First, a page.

There is good evidence that part of Grewelthorpe was owned by the Knights Templar from the late 1200s up to 1312 passing to the Knights of St. John when Pope Clement disbanded the order because of so called heretical beliefs.
In 1301 it was found that the Abbot of Fountains held of Roger de Mowbray two carucates in “, Growelthorpe “, for l/8th of a knight’,s fee and worth £4 per an., and that Henry Be(au)fiz had one carucate and a half for l/24th of a knight’,s fee and worth £1 per an.
In 1303 “, Grouelthorp,”, described as part of the Mowbray fee, was found to contain four carucates, of which ten equalled a knight’,s fee, the Abbot of Fountains holding two and the Templars two or three, though it seems certain from the Templars’, charters that they had six, besides other lands granted to them at different times.
The Templars’, lands included five roods under “,Tunstalhou,”, with other land granted by Aikil de Thorp “, to God, the Blessed Mary and tlie light of the Holy Ghost in the chapel of Penhill”, while Roger de Mowbray had also granted to them “,mairemium”, or wood for building, in his forest of Nidderdale, Malzeard and Masham, for the purpose of erecting their houses of Pennel (Penhill), Cutuna (East Cowton) and Reinhou (?). The Templars’, possessions in Grewelthorpe are perhaps commemorated by the name ‘,Temple Lands’, given to a small field on the south side of the village, while another field called ‘,Mole’, or ‘,Mull’, is possibly a corruption of the place-name ‘,Mulhou’, referred to in one of their charters in the Ribston collection.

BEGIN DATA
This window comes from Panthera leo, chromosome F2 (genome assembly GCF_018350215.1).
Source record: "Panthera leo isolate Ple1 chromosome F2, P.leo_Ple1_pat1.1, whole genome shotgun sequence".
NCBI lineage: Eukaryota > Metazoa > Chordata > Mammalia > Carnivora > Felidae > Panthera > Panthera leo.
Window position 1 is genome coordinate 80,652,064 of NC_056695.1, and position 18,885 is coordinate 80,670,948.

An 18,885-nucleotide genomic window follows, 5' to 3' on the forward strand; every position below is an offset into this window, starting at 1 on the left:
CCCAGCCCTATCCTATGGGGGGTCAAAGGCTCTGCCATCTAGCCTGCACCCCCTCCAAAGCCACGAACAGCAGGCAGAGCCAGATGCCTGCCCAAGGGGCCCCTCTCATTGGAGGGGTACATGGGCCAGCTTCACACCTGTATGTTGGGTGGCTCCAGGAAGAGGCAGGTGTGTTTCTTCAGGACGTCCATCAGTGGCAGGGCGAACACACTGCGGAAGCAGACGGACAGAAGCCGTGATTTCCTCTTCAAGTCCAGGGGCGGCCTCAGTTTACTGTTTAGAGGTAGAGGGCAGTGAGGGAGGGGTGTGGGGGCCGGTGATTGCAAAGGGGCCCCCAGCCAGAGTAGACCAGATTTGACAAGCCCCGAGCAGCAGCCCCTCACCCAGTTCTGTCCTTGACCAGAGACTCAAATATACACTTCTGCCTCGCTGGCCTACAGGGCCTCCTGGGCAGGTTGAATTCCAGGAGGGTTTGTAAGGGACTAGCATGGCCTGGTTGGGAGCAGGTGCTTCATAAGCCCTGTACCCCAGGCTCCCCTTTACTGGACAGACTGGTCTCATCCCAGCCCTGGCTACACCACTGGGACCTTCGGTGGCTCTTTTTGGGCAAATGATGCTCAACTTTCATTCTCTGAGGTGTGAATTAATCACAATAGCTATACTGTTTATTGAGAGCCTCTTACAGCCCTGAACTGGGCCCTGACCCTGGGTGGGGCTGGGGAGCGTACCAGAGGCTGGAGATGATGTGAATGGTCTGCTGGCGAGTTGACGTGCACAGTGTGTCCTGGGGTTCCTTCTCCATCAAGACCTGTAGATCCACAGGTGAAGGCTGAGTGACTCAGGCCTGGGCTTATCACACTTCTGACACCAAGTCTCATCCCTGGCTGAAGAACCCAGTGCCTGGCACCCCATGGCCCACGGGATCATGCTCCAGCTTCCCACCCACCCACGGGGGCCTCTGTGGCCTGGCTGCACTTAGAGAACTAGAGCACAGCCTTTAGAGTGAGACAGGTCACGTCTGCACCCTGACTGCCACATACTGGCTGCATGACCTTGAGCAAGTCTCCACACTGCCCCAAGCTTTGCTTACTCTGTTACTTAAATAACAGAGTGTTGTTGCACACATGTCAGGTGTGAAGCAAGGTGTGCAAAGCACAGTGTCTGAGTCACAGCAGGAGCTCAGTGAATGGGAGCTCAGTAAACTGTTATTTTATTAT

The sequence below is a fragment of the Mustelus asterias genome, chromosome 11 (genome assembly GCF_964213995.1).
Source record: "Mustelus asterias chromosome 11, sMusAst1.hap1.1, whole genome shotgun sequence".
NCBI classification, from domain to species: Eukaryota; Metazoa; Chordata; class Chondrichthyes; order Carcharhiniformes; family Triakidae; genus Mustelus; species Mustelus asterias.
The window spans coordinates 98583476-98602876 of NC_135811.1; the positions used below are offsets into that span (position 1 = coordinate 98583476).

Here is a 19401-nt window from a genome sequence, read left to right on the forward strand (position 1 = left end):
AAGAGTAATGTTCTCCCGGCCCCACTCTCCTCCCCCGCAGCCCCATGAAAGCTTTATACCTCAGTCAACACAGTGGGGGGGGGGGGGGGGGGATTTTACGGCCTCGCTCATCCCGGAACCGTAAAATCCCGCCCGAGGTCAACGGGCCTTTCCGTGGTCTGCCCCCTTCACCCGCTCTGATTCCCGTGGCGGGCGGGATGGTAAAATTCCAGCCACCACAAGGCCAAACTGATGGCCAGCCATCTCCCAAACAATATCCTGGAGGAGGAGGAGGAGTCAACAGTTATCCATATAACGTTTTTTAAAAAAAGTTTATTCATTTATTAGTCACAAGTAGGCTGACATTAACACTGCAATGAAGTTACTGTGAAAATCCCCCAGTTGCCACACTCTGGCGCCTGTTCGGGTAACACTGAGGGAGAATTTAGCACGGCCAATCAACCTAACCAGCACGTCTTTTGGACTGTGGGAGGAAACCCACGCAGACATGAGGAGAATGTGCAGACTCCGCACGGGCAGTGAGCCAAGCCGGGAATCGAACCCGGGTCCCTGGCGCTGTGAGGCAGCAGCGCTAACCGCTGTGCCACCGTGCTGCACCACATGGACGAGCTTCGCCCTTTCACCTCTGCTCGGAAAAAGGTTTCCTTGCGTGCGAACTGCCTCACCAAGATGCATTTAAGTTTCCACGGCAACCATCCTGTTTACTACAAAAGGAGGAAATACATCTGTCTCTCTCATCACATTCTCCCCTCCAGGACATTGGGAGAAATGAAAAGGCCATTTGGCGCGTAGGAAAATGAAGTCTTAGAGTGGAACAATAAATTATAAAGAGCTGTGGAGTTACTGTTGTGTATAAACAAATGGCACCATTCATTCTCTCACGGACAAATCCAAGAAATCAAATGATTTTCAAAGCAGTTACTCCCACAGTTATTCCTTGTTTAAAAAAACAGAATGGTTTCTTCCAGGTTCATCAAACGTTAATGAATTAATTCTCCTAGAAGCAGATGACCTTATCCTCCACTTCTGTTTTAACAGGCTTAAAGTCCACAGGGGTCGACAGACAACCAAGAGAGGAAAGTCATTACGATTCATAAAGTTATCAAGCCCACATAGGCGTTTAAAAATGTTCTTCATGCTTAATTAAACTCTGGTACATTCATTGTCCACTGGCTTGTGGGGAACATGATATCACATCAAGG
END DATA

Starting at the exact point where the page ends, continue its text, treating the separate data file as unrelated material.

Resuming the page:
There must have been, therefore, at least two manors in Grewelthorpe, one held by Fountains Abbey and tlie other by the Templars. The Abbey manor may be represented by that now belonging to the owner of the Swinton estate, while that of the Templars passed to the Knights of St. John and after the Dissolution to the Good-ricks of Ribston, who are said to have sold all the lands to the tenants but to have retained the “,royalty.”,
The Honour of Kirkby Malzeard and the Chase of Nidderdale,
by Tom S. Gowland.
The Yorkshire Archaeological Journal, Vol. 33/ Pt. 4 1938. Page 362 –, 363
If you want to know more about why the Templars were dissolved follow this link to Wikipedia.
In 1312, under further pressure from King Philip IV of France, Pope Clement V officially disbanded the Order at the Council of Vienne. Clement issued a Papal Bull which granted the lands of the Templars to the Knights Hospitaller, but this was ignored until 1324.
Templar lands and assets were given to the Order of the Hospital of Saint John, a sister military order—,though the English crown held onto some assets until 1338.